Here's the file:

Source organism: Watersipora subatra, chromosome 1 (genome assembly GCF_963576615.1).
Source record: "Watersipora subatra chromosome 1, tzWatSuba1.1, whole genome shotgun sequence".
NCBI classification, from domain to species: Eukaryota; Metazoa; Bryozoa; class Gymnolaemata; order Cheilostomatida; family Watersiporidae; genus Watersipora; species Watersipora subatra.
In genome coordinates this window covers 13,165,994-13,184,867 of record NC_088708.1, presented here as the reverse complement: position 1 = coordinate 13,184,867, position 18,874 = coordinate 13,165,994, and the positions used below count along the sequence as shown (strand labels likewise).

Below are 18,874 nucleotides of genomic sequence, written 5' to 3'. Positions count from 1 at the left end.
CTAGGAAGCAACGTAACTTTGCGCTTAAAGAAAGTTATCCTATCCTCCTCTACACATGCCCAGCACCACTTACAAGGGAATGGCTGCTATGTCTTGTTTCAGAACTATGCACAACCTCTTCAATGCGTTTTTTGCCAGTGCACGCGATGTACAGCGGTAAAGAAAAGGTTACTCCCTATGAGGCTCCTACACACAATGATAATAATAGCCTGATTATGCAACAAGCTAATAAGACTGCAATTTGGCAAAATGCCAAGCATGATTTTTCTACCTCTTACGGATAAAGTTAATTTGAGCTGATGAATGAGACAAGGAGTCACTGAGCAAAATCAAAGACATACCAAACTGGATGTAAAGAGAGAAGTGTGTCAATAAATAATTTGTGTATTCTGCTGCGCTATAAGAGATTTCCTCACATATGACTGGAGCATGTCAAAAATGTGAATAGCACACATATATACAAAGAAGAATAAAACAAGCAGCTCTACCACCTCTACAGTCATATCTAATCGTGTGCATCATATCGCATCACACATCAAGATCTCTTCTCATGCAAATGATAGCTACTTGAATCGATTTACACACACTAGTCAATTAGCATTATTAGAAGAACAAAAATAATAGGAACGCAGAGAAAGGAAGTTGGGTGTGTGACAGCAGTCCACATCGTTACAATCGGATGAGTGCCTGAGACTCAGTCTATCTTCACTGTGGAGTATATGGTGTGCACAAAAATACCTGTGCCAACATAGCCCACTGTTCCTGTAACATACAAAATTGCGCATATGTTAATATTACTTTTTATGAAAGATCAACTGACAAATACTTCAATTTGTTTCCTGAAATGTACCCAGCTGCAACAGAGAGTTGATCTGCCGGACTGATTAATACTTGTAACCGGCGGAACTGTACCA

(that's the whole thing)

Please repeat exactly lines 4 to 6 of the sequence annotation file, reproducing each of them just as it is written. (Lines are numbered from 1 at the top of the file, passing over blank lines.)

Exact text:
In genome coordinates this window covers 13,165,994-13,184,867 of record NC_088708.1, presented here as the reverse complement: position 1 = coordinate 13,184,867, position 18,874 = coordinate 13,165,994, and the positions used below count along the sequence as shown (strand labels likewise).

Below are 18,874 nucleotides of genomic sequence, written 5' to 3'. Positions count from 1 at the left end.
CTAGGAAGCAACGTAACTTTGCGCTTAAAGAAAGTTATCCTATCCTCCTCTACACATGCCCAGCACCACTTACAAGGGAATGGCTGCTATGTCTTGTTTCAGAACTATGCACAACCTCTTCAATGCGTTTTTTGCCAGTGCACGCGATGTACAGCGGTAAAGAAAAGGTTACTCCCTATGAGGCTCCTACACACAATGATAATAATAGCCTGATTATGCAACAAGCTAATAAGACTGCAATTTGGCAAAATGCCAAGCATGATTTTTCTACCTCTTACGGATAAAGTTAATTTGAGCTGATGAATGAGACAAGGAGTCACTGAGCAAAATCAAAGACATACCAAACTGGATGTAAAGAGAGAAGTGTGTCAATAAATAATTTGTGTATTCTGCTGCGCTATAAGAGATTTCCTCACATATGACTGGAGCATGTCAAAAATGTGAATAGCACACATATATACAAAGAAGAATAAAACAAGCAGCTCTACCACCTCTACAGTCATATCTAATCGTGTGCATCATATCGCATCACACATCAAGATCTCTTCTCATGCAAATGATAGCTACTTGAATCGATTTACACACACTAGTCAATTAGCATTATTAGAAGAACAAAAATAATAGGAACGCAGAGAAAGGAAGTTGGGTGTGTGACAGCAGTCCACATCGTTACAATCGGATGAGTGCCTGAGACTCAGTCTATCTTCACTGTGGAGTATATGGTGTGCACAAAAATACCTGTGCCAACATAGCCCACTGTTCCTGTAACATACAAAATTGCGCATATGTTAATATTACTTTTTATGAAAGATCAACTGACAAATACTTCAATTTGTTTCCTGAAATGTACCCAGCTGCAACAGAGAGTTGATCTGCCGGACTGATTAATACTTGTAACCGGCGGAACTGTACCA